Stream ‘EDC 20-Year Playlist Series’: 2002
Commemorating the 20th anniversary of Electric Daisy Carnival, Insomniac has launched the EDC 20-Year Playlist Series, highlighting two decades of the most memorable tracks in dance music and EDC history. Every Thursday leading up to EDC Las Vegas 2016, we’ll present a hand-selected playlist reflecting every year of EDC musical history in chronological order and featuring the most pivotal tracks and artists from each respective era.
By 2002, EDC had already hit its first significant milestone—celebrating its fifth incarnation the year prior—and had become known as the premier electronic event in the West Coast, with a growing fanbase outside of its original Los Angeles homebase.
Elsewhere in the entertainment world, Halle Berry broke new ground in 2002 by becoming the first woman of color to win the Academy Award in the Best Actress category for her performance as distressed mother Leticia Musgrove in Monster’s Ball. This year also welcomed the first season of American Idol, which featured original judges Randy Jackson, Paula Abdul, and Simon Cowell and tag-team hosts Ryan Seacrest and comedian Brian Dunkleman.
In the UK, the funeral for Queen Elizabeth, the Queen Mother at Westminster Abbey UK, drew more than 1 million people, who lined the streets to watch the ceremony. By land and air, Steve Fossett became the first person to fly solo around the world nonstop in a balloon, while beyond in the cosmos, the Mars Odyssey found signs of large ice deposits on Mars. In the soccer stadiums, Brazil defeated Germany 2-0 in the 17th edition of the FIFA World Cup hosted in South Korea and Japan, and the internet met the first public version of the Mozilla Firefox web browser.
The electronic world, too, celebrated a handful of milestones as a cohesive community in 2002. This year marked the release of a few key tracks, including Benny Benassi’s “Satisfaction,” which quickly became an international club anthem, and “Losing My Edge,” the debut single from American dance-punk heroes LCD Soundsystem, which helped attract hipsters to the dancefloor and paved the way for the alternative dance rock movement à la Justice and Steve Aoki. The 2002 British comedy-drama film 24 Hour Party People told the story of music entrepreneur Tony Wilson and his iconic Factory Records—home to Joy Division, New Order, and Happy Mondays—in Manchester, England, and highlighted the early rave culture days via Wilson’s storied Haçienda nightclub.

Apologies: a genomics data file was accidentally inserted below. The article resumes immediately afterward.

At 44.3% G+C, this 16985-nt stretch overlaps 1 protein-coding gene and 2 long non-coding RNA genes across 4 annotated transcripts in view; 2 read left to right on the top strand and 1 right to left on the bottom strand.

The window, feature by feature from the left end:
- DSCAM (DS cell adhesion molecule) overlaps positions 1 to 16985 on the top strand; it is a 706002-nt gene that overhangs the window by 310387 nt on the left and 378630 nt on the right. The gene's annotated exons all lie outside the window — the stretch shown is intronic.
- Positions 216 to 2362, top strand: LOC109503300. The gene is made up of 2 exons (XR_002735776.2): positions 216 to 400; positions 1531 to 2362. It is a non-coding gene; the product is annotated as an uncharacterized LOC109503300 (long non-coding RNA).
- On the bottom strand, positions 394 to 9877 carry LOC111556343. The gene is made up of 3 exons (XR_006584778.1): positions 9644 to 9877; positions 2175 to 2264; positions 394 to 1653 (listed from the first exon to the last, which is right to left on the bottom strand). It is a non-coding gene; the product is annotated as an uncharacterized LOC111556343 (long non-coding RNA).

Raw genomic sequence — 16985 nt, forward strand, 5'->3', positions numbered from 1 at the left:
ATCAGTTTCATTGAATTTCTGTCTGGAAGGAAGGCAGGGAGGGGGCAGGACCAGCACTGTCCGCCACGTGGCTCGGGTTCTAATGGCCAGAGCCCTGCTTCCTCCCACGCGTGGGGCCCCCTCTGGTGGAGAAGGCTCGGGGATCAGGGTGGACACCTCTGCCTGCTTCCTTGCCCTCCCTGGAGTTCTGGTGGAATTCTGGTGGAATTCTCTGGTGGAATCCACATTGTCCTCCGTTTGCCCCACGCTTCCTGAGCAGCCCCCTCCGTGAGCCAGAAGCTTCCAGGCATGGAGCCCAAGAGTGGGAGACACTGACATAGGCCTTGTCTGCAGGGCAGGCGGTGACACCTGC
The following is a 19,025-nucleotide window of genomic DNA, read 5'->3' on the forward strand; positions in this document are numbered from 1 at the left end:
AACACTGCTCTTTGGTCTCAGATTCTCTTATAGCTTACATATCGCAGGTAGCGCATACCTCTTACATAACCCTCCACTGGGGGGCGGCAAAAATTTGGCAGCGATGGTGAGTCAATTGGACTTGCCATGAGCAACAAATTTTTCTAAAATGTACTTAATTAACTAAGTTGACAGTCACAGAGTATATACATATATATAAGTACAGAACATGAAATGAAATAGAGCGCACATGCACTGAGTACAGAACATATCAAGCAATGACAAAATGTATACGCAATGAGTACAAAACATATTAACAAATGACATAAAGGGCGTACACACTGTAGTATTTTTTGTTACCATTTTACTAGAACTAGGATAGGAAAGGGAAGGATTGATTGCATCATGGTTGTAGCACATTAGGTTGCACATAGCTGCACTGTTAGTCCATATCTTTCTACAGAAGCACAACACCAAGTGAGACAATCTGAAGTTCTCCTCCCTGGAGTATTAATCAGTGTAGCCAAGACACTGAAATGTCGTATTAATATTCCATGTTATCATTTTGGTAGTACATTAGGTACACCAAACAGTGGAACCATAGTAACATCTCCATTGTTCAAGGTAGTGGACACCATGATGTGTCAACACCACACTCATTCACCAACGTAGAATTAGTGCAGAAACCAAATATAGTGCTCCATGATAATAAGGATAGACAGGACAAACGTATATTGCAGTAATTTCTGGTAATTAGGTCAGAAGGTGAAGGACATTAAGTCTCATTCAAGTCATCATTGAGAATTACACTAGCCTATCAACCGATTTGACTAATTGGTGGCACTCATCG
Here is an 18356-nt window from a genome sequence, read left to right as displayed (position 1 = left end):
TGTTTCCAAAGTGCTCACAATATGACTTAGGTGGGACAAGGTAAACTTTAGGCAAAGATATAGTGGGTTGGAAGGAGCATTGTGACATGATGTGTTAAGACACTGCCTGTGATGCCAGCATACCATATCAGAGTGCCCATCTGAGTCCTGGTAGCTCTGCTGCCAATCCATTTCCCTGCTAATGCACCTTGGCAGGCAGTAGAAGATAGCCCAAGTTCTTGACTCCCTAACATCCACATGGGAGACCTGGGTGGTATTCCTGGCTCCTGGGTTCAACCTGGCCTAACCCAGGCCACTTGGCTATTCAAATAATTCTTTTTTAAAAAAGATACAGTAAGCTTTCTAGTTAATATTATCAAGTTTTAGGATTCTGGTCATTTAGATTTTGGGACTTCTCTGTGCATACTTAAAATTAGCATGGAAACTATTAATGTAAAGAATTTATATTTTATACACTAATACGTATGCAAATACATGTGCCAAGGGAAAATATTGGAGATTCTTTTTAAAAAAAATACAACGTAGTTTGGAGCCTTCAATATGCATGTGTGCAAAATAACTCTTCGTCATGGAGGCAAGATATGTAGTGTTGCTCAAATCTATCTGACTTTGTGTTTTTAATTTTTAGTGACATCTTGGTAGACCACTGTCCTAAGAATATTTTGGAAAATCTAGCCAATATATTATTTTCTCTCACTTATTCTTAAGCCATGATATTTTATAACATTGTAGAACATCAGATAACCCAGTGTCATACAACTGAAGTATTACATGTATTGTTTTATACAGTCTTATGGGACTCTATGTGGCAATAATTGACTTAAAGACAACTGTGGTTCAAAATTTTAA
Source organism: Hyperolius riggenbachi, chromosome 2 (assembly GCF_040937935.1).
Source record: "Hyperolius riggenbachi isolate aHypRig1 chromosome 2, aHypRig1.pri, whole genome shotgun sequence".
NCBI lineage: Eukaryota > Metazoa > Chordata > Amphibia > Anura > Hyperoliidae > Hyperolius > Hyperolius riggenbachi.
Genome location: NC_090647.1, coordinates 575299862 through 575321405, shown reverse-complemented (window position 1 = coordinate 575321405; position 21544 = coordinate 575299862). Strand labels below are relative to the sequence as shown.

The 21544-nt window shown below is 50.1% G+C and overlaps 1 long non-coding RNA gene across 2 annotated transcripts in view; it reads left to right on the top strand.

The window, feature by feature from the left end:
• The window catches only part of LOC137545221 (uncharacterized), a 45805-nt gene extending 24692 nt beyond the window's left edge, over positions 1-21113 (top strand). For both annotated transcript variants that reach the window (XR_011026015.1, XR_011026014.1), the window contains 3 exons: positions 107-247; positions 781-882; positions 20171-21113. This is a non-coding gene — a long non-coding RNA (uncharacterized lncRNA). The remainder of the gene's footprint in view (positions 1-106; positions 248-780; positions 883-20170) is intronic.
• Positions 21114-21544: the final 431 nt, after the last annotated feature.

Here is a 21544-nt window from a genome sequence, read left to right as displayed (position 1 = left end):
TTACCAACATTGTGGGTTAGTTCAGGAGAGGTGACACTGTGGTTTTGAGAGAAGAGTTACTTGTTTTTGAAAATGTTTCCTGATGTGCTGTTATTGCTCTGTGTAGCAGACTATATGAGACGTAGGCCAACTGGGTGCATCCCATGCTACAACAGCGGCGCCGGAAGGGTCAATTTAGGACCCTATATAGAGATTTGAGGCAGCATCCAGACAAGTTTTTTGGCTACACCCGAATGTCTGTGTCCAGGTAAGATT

The “dubstep” moniker was born largely through the help of Ammunition Promotions, whose influential club night Forward>> at London nightclub Plastic People pushed the newly coined genre (a 2002 XLR8R cover story also helped popularize the term). Following an awkward and highly publicized on-camera confrontation with Moby at the 2002 MTV VMAs, Eminem released the now-infamous “Without Me,” which features the scathing diss at Moby heard around the world: “Nobody listens to techno” (Eminem would eventually learn otherwise). Also in 2002, legendary progressive house duo Sasha & John Digweed launched their ambitious US Delta Heavy Tour, a 31-city trek that attracted tens of thousands of concertgoers. The highly produced concerts, which featured laser shows and video production, were largely foreign within the DJ world at the time and helped trigger an initial shift toward similar full productions throughout the electronic music circuit.
Big moves were happening for Insomniac as well. This year featured the second edition of EDC in Texas, which took place at the Travis County Exposition Center in Austin. Insomniac also debuted the all-new Bassrush brand, which celebrates the various flavors and sounds of bass music. “It started as an old-school rave party,” says Insomniac CEO and Founder Pasquale Rotella. “It grew out of my love for bass music.” In Southern California, EDC moved to the Queen Mary Events Park in Long Beach (for the first and only time) and hosted the first-ever Bassrush Arena as a stage. The festival also featured a more limited artist lineup in an attempt to underline longer set times, including extended performances from Sasha and high-profile appearances from BT and other notable artists. It focused on the popular genres of the day, including trance and drum & bass, which you’ll hear across this week’s episode of the EDC 20-Year Playlist Series.
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